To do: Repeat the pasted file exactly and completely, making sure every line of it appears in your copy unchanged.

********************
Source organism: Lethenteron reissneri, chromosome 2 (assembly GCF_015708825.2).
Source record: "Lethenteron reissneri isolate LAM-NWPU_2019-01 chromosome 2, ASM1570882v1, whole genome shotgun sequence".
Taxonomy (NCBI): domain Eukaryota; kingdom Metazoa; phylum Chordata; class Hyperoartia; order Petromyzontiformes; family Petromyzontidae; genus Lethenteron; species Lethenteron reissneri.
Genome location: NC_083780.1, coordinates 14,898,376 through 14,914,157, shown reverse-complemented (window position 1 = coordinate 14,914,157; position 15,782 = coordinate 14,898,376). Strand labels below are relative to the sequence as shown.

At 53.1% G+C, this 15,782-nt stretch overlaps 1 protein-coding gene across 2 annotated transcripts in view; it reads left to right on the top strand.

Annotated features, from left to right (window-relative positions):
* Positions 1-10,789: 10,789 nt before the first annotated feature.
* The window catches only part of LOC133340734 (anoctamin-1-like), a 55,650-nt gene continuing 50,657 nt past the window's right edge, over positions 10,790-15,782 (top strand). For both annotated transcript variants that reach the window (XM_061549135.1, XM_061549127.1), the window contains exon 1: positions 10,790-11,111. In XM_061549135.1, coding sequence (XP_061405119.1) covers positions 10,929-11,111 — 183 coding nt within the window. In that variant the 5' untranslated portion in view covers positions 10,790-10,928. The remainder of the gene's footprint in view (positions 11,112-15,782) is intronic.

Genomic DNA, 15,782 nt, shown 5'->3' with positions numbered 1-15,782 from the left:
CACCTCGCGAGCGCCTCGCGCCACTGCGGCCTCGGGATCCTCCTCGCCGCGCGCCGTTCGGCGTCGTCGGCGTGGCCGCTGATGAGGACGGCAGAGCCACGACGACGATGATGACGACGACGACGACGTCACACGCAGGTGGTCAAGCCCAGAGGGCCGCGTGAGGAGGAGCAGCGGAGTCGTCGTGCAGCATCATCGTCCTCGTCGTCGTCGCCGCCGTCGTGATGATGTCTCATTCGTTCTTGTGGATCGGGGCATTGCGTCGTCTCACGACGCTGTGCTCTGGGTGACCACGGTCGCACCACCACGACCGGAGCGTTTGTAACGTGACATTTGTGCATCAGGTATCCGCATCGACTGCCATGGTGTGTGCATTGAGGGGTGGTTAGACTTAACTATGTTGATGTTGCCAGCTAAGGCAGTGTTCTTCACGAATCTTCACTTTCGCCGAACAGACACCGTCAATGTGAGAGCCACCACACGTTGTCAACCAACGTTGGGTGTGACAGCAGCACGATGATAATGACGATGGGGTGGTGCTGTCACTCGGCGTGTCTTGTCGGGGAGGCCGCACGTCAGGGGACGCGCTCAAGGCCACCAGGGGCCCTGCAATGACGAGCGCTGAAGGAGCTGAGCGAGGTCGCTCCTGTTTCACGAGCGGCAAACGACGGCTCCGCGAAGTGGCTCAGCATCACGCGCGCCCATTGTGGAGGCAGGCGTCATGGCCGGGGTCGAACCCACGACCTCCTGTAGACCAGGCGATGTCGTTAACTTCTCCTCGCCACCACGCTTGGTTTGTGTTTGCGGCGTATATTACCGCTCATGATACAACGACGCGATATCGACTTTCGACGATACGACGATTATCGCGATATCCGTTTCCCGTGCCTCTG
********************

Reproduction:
Source organism: Lethenteron reissneri, chromosome 2 (assembly GCF_015708825.2).
Source record: "Lethenteron reissneri isolate LAM-NWPU_2019-01 chromosome 2, ASM1570882v1, whole genome shotgun sequence".
Taxonomy (NCBI): domain Eukaryota; kingdom Metazoa; phylum Chordata; class Hyperoartia; order Petromyzontiformes; family Petromyzontidae; genus Lethenteron; species Lethenteron reissneri.
Genome location: NC_083780.1, coordinates 14,898,376 through 14,914,157, shown reverse-complemented (window position 1 = coordinate 14,914,157; position 15,782 = coordinate 14,898,376). Strand labels below are relative to the sequence as shown.

At 53.1% G+C, this 15,782-nt stretch overlaps 1 protein-coding gene across 2 annotated transcripts in view; it reads left to right on the top strand.

Annotated features, from left to right (window-relative positions):
* Positions 1-10,789: 10,789 nt before the first annotated feature.
* The window catches only part of LOC133340734 (anoctamin-1-like), a 55,650-nt gene continuing 50,657 nt past the window's right edge, over positions 10,790-15,782 (top strand). For both annotated transcript variants that reach the window (XM_061549135.1, XM_061549127.1), the window contains exon 1: positions 10,790-11,111. In XM_061549135.1, coding sequence (XP_061405119.1) covers positions 10,929-11,111 — 183 coding nt within the window. In that variant the 5' untranslated portion in view covers positions 10,790-10,928. The remainder of the gene's footprint in view (positions 11,112-15,782) is intronic.

Genomic DNA, 15,782 nt, shown 5'->3' with positions numbered 1-15,782 from the left:
CACCTCGCGAGCGCCTCGCGCCACTGCGGCCTCGGGATCCTCCTCGCCGCGCGCCGTTCGGCGTCGTCGGCGTGGCCGCTGATGAGGACGGCAGAGCCACGACGACGATGATGACGACGACGACGACGTCACACGCAGGTGGTCAAGCCCAGAGGGCCGCGTGAGGAGGAGCAGCGGAGTCGTCGTGCAGCATCATCGTCCTCGTCGTCGTCGCCGCCGTCGTGATGATGTCTCATTCGTTCTTGTGGATCGGGGCATTGCGTCGTCTCACGACGCTGTGCTCTGGGTGACCACGGTCGCACCACCACGACCGGAGCGTTTGTAACGTGACATTTGTGCATCAGGTATCCGCATCGACTGCCATGGTGTGTGCATTGAGGGGTGGTTAGACTTAACTATGTTGATGTTGCCAGCTAAGGCAGTGTTCTTCACGAATCTTCACTTTCGCCGAACAGACACCGTCAATGTGAGAGCCACCACACGTTGTCAACCAACGTTGGGTGTGACAGCAGCACGATGATAATGACGATGGGGTGGTGCTGTCACTCGGCGTGTCTTGTCGGGGAGGCCGCACGTCAGGGGACGCGCTCAAGGCCACCAGGGGCCCTGCAATGACGAGCGCTGAAGGAGCTGAGCGAGGTCGCTCCTGTTTCACGAGCGGCAAACGACGGCTCCGCGAAGTGGCTCAGCATCACGCGCGCCCATTGTGGAGGCAGGCGTCATGGCCGGGGTCGAACCCACGACCTCCTGTAGACCAGGCGATGTCGTTAACTTCTCCTCGCCACCACGCTTGGTTTGTGTTTGCGGCGTATATTACCGCTCATGATACAACGACGCGATATCGACTTTCGACGATACGACGATTATCGCGATATCCGTTTCCCGTGCCTCTG